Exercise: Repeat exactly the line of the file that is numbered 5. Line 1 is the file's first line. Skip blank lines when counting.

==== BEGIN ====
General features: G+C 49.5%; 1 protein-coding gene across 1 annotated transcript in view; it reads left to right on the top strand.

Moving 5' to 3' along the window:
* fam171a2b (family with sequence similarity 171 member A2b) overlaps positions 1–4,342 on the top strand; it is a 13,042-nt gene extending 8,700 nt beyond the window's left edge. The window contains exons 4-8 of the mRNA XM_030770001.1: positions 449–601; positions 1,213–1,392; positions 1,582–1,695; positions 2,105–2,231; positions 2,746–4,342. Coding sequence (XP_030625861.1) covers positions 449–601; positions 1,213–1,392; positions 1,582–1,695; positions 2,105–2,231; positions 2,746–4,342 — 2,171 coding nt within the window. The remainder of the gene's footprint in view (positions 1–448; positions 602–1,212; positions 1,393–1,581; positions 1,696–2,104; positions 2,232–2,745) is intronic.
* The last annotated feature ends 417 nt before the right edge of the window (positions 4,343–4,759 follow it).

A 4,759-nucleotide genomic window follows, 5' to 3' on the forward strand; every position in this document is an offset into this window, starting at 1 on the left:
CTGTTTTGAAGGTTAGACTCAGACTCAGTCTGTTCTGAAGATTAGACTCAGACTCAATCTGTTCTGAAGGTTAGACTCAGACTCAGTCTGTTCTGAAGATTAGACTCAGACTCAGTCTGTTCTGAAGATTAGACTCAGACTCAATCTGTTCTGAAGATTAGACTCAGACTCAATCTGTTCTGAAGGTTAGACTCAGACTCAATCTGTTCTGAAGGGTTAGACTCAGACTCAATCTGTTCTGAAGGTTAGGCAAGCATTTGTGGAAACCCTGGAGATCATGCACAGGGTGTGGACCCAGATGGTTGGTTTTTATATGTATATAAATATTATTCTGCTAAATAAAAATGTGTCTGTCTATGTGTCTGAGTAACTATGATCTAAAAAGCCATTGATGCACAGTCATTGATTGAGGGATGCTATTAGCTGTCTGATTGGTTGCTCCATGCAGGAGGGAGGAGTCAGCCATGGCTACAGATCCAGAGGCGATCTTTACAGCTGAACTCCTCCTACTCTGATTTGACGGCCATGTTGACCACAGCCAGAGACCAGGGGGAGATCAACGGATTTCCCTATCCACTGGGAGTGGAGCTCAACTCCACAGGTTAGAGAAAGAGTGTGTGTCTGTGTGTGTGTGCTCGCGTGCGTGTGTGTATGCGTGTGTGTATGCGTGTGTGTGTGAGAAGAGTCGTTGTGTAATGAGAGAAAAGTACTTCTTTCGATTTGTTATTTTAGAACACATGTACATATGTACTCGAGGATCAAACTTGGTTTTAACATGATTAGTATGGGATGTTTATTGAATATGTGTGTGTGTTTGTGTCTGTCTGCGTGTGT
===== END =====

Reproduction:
A 4,759-nucleotide genomic window follows, 5' to 3' on the forward strand; every position in this document is an offset into this window, starting at 1 on the left: